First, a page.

Kenya’s intervention in Somalia in 2011 was the inauguration a militaristic robust foreign policy, and it came with obvious costs. The intervention was the final chapter of President Kibaki’s foreign policy record and the rationale, goal, mission, and exit plan were never clearly articulated. In fact, it is a measure of how poorly the whole operation was planned, that Kenyans were informed that the government had sent troops into Somalia, not by the president, not by the minister for defense, but by the minister for internal affairs, on a weekend.
The Al Shabaab bogeymen doctrine means, you can say anything and everything about Al Shabaab to whip public opinion on your side, and get the West’s unstinting support. The initial stated goal of the intervention was the pursuit of Al Shabaab, who allegedly kidnapped aid workers in Northern Kenya, and foreign tourists along the coast. This was a plausible reason for going into Somalia, on the face of it.
But the intervention has degenerated into a charade resembling an occupation rather than the liberation of Southern Somalia from the yolk of Al Shabaab. It has done little to secure Kenya from Al Shabaab’s attacks- the attacks, in fact, escalated after Kenya went into Somalia, revealing Kenya’s (in) security underbelly; its inability to sufficiently police its borders.
Since the intervention, the blowback has been evident – there is a deteriorating security situation along the border with Somalia, and in Nairobi there have been a series of grenade attacks. Whilst some of these have been the work of opportunistic criminal and business groups, others like the attack on the church in Garissa, bear the hallmark of Al Shabaab (and have been claimed as such through their twitter handle.)
Additionally, the events in the port city of Kismayo revealed that all along Kenya wasn’t interested in containing Al Shabaab, but was interested in establishing in sphere of influence via the formation of Jubaland- a satellite state, remote controlled from Nairobi. This move is counterproductive for several reasons: Ethiopia will not continence such a move because the region is largely occupied by the Ogadens, who are waging a rebellion in southern Ethiopia. This will be akin to providing them a rear from where they can launch attacks against Ethiopia. The establishment of Jubaland will also weaken Mogadishu, currently trying to delicately balance several overlapping and competing interests. The emergence of another center of power with allegiance to Nairobi will hugely undermine the long-term stability of the country.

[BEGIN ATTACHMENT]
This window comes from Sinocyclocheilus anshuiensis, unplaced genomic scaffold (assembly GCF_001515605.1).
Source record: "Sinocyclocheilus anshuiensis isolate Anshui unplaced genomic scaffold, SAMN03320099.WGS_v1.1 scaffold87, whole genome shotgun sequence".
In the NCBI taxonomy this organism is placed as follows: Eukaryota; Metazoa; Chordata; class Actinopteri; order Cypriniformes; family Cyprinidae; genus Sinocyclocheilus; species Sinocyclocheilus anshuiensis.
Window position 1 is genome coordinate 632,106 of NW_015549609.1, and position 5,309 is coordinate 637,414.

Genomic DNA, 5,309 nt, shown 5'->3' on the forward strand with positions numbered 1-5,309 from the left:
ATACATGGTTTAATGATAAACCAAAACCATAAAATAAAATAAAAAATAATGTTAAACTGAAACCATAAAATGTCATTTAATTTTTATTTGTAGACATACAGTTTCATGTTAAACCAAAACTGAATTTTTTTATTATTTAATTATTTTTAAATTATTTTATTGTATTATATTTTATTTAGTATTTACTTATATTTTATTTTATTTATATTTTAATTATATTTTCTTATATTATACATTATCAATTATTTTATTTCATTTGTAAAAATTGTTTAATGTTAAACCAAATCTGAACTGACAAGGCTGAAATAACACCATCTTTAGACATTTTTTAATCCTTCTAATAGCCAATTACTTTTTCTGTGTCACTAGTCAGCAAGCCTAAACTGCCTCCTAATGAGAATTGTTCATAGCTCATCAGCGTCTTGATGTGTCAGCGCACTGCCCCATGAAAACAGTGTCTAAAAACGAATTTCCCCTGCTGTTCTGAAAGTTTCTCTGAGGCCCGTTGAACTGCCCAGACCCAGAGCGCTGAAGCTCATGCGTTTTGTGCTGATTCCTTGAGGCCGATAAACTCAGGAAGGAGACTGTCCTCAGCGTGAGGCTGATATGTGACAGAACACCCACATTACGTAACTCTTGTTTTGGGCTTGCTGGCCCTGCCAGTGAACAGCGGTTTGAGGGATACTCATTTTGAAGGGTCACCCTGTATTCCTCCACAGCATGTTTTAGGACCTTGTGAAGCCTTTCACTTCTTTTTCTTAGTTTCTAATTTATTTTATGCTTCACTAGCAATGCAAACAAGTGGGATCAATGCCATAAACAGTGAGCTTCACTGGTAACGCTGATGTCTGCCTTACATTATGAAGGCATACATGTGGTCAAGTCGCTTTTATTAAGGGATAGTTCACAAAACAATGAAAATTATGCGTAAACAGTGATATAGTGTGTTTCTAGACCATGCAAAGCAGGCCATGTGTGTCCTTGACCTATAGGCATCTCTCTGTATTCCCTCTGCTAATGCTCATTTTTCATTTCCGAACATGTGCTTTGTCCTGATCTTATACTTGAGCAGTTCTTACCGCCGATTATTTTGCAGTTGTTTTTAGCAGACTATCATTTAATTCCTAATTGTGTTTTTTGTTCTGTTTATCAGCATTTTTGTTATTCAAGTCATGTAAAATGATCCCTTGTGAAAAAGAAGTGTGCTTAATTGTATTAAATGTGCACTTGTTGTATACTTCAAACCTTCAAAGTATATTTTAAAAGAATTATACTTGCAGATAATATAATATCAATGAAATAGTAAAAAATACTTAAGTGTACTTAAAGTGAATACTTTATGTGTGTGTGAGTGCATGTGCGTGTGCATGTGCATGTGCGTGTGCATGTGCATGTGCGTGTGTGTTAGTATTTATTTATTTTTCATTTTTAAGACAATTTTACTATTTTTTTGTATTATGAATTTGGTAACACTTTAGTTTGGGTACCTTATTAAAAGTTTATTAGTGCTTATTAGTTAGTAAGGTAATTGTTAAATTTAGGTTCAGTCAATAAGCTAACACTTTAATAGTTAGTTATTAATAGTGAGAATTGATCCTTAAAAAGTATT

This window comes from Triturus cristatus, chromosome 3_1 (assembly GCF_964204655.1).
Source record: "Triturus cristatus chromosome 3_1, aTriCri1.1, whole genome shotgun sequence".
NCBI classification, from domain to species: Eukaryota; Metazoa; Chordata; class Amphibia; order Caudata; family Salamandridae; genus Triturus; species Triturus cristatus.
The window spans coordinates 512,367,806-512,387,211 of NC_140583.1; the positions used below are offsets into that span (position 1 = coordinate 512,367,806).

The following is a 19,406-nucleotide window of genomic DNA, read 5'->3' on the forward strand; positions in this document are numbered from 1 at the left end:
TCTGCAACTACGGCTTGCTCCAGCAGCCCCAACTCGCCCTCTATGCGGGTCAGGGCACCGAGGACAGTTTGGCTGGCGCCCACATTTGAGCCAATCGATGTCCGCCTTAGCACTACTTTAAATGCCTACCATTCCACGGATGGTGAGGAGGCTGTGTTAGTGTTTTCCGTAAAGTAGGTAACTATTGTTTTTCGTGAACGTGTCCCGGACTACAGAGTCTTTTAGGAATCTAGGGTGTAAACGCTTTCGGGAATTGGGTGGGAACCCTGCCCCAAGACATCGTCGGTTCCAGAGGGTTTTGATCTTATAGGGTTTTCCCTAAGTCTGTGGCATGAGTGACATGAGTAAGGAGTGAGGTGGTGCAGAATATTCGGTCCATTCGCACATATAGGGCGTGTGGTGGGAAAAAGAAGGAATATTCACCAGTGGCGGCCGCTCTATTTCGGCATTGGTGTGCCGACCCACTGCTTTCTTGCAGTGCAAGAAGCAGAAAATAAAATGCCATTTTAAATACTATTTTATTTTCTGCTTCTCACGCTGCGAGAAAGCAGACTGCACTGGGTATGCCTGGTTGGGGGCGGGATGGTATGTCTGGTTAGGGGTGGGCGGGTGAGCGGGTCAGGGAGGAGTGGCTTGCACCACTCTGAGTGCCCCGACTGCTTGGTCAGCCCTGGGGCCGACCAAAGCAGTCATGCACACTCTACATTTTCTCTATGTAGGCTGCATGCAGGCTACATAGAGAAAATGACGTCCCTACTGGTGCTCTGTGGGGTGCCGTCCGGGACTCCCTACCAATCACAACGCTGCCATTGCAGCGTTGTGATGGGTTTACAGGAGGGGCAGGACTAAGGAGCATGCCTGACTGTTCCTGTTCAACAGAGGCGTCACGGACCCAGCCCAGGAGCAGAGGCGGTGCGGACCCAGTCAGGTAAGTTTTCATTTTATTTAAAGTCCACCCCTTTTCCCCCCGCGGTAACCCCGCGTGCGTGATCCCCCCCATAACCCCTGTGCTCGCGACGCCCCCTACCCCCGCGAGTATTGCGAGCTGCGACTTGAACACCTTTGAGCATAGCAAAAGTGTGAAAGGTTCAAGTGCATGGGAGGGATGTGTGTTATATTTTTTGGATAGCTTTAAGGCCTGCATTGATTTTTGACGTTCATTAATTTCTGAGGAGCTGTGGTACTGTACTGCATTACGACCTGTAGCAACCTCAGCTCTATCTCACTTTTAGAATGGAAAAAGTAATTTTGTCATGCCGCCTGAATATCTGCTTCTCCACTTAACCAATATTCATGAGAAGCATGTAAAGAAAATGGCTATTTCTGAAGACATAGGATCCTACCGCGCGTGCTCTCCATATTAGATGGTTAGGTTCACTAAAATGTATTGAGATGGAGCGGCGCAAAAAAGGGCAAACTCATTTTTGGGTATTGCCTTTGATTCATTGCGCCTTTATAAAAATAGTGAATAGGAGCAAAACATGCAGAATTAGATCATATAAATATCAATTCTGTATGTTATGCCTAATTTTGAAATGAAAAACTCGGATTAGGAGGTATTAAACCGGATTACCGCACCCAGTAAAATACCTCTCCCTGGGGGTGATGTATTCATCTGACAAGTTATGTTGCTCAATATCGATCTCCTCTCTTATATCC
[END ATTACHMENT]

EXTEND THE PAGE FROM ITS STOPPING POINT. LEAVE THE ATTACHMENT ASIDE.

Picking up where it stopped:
The winner from this standoff is Al Shabaab, who at least, rhetorically, projects a pan Somalia image that subordinates divisive clan interests. More significantly, the tug of war between Nairobi and Mogadishu, which has been exemplified by the murmurs and planned demonstrations against Kenya’s Defense Forces (KDF), and the recent report of illegal charcoal sold by the KDF, increases resentment towards Kenya.
Further, acute internal contradictions within the group are of greater existential danger than any external interventions – the pan-Somali nationalism espoused by Aweys and the transnational jihadist wing of Godane (nom de guerre of ‘Abu Zubeir’) was difficult to reconcile. The recent departure of Sheikh Aweys (regarded as the father of the jihadi movement in Somalia), the alleged killing of Ibrahim al-Afghani and the fleeing of the group’s spokesman Mukhtar Robbow, reveals a serious power struggle within the group. But what is going on in Kismayo gives the group a second chance, similar to the 2006 Ethiopian invasion. The last chapter of this struggle was last week’s killing of Alabama-born al-Shabaab commander Omar Hammami, known as Abu Mansoor al-Amriki or “the American”. With this Godane, Afghanistan-trained, has completely taken over Al Shabaab and the transnational Jihadi is the next phase of the group’s operation. The attack oo the West Gate shopping mall- the symbol of Kenya’s economic rise and security was a retaliation for the group losing their economic lifeline-the port of Kismayo, their message is; you took over Kisamyo, we shall hit you where it hurts most.
Overall, however, there is a need for recalibrating Kenya’s Somalia policy; staying the course exclusively will hardly inoculate Kenya from future attacks, but a long term policy that combines political efforts- supporting the present Somalia government, combined with a more enhanced border patrol, tracking the money sources and transfers, immigration reform and fundamental security sector reform, will be more fruitful than relying purely on a military solution. Further, a measured response anchored in law will go a long way in discrediting Al Shabaab as opposed to a robust military response.
Presently, there is an understandable palpable sense of anger towards Somalis and Somali alike in particular, and Muslims in general that precedes these attacks, and, this will heighten it especially from the security forces. But ethnically profiling Somalis could make human intel regarding Somalia incredibly difficult, and strained relations between Kenyans and Somalis will not auger well for stability. The Somali/Muslim leadership and the national and local leadership need to have interdenominational outreach mechanisms to diffuse such tension. Muslim leaders also need to come out and take a stand about this incredibly dangerous situation because Al Shabaab’s recruitment has transcended the traditional Muslim- Northern Kenya and Coastal communities, into other communities.